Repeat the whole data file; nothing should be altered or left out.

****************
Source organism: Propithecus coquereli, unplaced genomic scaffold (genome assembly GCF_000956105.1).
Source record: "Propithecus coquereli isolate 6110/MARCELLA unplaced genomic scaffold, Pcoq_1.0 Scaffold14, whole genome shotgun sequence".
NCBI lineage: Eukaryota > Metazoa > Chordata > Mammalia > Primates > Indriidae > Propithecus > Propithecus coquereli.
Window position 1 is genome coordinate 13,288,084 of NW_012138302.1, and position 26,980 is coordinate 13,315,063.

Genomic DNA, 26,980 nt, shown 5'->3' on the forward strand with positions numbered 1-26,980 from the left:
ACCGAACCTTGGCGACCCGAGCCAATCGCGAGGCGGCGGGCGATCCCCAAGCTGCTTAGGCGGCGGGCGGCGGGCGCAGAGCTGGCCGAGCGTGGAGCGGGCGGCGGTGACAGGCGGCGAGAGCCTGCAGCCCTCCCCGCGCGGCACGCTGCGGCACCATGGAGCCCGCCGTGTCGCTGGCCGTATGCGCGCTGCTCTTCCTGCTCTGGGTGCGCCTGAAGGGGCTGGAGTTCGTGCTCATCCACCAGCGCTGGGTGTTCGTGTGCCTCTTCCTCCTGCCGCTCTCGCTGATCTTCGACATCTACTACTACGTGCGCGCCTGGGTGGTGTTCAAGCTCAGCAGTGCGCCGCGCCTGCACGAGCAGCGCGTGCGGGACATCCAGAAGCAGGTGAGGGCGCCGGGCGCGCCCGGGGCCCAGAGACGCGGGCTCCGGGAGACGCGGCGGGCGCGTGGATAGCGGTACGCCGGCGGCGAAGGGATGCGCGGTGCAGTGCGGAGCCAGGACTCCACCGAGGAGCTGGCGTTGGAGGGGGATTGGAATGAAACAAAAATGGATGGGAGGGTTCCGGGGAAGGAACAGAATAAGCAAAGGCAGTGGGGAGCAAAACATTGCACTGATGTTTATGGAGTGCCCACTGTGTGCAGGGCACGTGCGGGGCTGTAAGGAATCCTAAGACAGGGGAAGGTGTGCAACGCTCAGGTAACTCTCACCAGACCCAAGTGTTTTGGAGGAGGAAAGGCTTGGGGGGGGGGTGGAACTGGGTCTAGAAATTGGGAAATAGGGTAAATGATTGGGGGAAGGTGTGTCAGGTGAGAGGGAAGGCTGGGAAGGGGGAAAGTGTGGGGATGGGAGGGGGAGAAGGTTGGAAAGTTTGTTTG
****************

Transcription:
Source organism: Propithecus coquereli, unplaced genomic scaffold (genome assembly GCF_000956105.1).
Source record: "Propithecus coquereli isolate 6110/MARCELLA unplaced genomic scaffold, Pcoq_1.0 Scaffold14, whole genome shotgun sequence".
NCBI lineage: Eukaryota > Metazoa > Chordata > Mammalia > Primates > Indriidae > Propithecus > Propithecus coquereli.
Window position 1 is genome coordinate 13,288,084 of NW_012138302.1, and position 26,980 is coordinate 13,315,063.

Genomic DNA, 26,980 nt, shown 5'->3' on the forward strand with positions numbered 1-26,980 from the left:
ACCGAACCTTGGCGACCCGAGCCAATCGCGAGGCGGCGGGCGATCCCCAAGCTGCTTAGGCGGCGGGCGGCGGGCGCAGAGCTGGCCGAGCGTGGAGCGGGCGGCGGTGACAGGCGGCGAGAGCCTGCAGCCCTCCCCGCGCGGCACGCTGCGGCACCATGGAGCCCGCCGTGTCGCTGGCCGTATGCGCGCTGCTCTTCCTGCTCTGGGTGCGCCTGAAGGGGCTGGAGTTCGTGCTCATCCACCAGCGCTGGGTGTTCGTGTGCCTCTTCCTCCTGCCGCTCTCGCTGATCTTCGACATCTACTACTACGTGCGCGCCTGGGTGGTGTTCAAGCTCAGCAGTGCGCCGCGCCTGCACGAGCAGCGCGTGCGGGACATCCAGAAGCAGGTGAGGGCGCCGGGCGCGCCCGGGGCCCAGAGACGCGGGCTCCGGGAGACGCGGCGGGCGCGTGGATAGCGGTACGCCGGCGGCGAAGGGATGCGCGGTGCAGTGCGGAGCCAGGACTCCACCGAGGAGCTGGCGTTGGAGGGGGATTGGAATGAAACAAAAATGGATGGGAGGGTTCCGGGGAAGGAACAGAATAAGCAAAGGCAGTGGGGAGCAAAACATTGCACTGATGTTTATGGAGTGCCCACTGTGTGCAGGGCACGTGCGGGGCTGTAAGGAATCCTAAGACAGGGGAAGGTGTGCAACGCTCAGGTAACTCTCACCAGACCCAAGTGTTTTGGAGGAGGAAAGGCTTGGGGGGGGGGTGGAACTGGGTCTAGAAATTGGGAAATAGGGTAAATGATTGGGGGAAGGTGTGTCAGGTGAGAGGGAAGGCTGGGAAGGGGGAAAGTGTGGGGATGGGAGGGGGAGAAGGTTGGAAAGTTTGTTTG